Listening to Your Favorite Song is Healthy

Music Has Powerful (and Visible) Effects on the Brain
Especially when you’re listening to a favorite song

It doesn’t matter if it’s Bach, the Beatles, Brad Paisley or Bruno Mars. Your favorite music likely triggers a similar type of activity in your brain as other people’s favorites do in theirs.

That’s one of the things Jonathan Burdette, M.D., has found in researching music’s effects on the brain.

Music is primal. It affects all of us, but in very personal, unique ways,” said Burdette, a neuroradiologist at Wake Forest Baptist Medical Center. “Your interaction with music is different than mine, but it’s still powerful.

“Your brain has a reaction when you like or don’t like something, including music. We’ve been able to take some baby steps into seeing that, and ‘dislike’ looks different than ‘like’ and much different than ‘favorite.’”

To study how music preferences might affect functional brain connectivity – the interactions among separate areas of the brain – Burdette and his fellow investigators used functional magnetic resonance imaging (fMRI), which depicts brain activity by detecting changes in blood flow. Scans were made of 21 people while they listened to music they said they most liked and disliked from among five genres (classical, country, rap, rock and Chinese opera) and to a song or piece of music they had previously named as their personal favorite.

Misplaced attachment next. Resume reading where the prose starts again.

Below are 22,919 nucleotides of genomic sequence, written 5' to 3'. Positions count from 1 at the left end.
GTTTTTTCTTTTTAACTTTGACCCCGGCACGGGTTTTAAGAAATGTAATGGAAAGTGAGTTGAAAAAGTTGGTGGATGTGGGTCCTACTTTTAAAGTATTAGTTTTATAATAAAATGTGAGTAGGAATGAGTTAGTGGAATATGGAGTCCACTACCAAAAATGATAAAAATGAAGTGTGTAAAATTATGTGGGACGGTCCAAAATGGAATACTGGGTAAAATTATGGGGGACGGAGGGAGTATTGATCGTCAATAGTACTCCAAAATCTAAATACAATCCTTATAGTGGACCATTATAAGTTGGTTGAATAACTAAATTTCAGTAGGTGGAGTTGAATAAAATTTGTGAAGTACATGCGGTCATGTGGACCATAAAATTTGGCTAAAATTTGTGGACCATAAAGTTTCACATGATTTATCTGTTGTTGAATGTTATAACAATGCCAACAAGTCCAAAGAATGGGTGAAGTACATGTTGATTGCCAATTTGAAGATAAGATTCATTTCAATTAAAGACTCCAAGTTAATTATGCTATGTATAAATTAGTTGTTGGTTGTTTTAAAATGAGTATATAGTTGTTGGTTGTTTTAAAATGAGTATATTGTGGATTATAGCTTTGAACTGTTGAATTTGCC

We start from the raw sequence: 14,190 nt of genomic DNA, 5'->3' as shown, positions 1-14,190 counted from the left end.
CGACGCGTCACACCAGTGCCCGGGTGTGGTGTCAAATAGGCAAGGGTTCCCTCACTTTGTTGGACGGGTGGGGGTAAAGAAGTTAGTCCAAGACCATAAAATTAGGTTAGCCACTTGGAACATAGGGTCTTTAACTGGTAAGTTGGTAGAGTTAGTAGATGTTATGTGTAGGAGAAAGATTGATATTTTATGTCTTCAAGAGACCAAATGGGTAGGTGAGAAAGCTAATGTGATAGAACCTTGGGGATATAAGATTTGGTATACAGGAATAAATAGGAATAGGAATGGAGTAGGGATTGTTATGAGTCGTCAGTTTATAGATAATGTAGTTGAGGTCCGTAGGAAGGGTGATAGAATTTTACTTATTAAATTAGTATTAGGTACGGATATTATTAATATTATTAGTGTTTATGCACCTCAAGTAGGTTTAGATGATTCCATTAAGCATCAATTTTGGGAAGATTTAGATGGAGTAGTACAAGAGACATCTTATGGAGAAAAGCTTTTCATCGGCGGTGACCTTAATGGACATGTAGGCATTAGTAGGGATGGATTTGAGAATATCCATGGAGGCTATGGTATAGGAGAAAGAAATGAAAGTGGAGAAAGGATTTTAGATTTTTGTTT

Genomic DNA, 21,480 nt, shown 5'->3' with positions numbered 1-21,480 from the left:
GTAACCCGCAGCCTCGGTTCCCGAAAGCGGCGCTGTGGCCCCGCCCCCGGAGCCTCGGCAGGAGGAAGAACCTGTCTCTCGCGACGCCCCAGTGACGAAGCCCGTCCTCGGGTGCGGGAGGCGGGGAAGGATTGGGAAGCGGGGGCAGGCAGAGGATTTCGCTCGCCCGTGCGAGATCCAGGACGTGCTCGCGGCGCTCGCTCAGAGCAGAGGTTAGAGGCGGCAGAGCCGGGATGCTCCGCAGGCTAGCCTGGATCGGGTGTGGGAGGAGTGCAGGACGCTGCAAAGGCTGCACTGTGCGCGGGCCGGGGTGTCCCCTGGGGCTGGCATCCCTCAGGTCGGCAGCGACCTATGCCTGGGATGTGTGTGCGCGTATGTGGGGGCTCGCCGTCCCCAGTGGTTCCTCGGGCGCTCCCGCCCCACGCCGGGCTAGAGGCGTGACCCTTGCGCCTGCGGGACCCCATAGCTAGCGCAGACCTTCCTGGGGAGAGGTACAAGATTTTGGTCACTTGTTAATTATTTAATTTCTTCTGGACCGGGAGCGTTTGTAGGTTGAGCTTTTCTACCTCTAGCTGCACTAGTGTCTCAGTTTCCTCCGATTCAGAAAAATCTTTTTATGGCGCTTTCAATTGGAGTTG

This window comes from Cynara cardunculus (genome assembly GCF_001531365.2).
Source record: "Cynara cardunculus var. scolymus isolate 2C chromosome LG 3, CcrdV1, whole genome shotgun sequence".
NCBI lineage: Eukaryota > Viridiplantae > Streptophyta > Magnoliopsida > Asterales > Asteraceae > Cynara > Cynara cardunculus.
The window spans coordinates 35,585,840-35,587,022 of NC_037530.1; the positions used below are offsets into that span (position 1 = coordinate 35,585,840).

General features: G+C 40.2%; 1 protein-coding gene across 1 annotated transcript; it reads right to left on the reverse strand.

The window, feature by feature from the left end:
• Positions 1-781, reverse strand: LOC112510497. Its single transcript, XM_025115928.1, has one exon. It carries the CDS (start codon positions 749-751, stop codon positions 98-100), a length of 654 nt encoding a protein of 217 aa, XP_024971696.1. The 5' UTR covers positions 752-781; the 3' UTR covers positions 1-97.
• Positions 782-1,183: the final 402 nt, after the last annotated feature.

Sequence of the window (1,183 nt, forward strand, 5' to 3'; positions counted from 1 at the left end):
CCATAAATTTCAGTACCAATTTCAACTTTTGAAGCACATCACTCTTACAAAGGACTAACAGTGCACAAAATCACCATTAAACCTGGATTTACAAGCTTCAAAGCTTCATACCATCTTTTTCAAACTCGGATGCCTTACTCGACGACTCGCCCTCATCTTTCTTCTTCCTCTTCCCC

The researchers also found that listening to favorite songs altered the connectivity between auditory brain areas and a region responsible for memory and social emotion consolidation.

Not surprising to Burdette was the extent of the connectivity seen in the participants’ brains when they were listening to their favorite tunes.

Dr. Jonathan Burdette in the music room of his Winston-Salem, N.C., home. A neuroradiologist at Wake Forest Baptist Medical Center, Burdette has conducted research into the effects of music on the brain.

“There are probably some features in music that make you feel a certain way, but it’s your experience with it that is even more important,” said Burdette, who also is professor of radiology and vice chairman of research at Wake Forest School of Medicine. “Your associations with certain music involve many different parts of the brain, and they’re very strong. In some cases, you might not even like the particular song, but you like the memories or feelings that you associate with it.”

 

In countries such as Germany, Burdette noted, music therapy is commonly an integral part of the rehabilitation process for people who have had strokes, brain surgery or traumatic brain injuries.

You can actually see the power of music,” Burdette said. “People who were just sitting there, not engaged in anything, light up when they start hearing music from when they were 25. It’s fantastic. What else can do that? I can’t think of anything other than music.”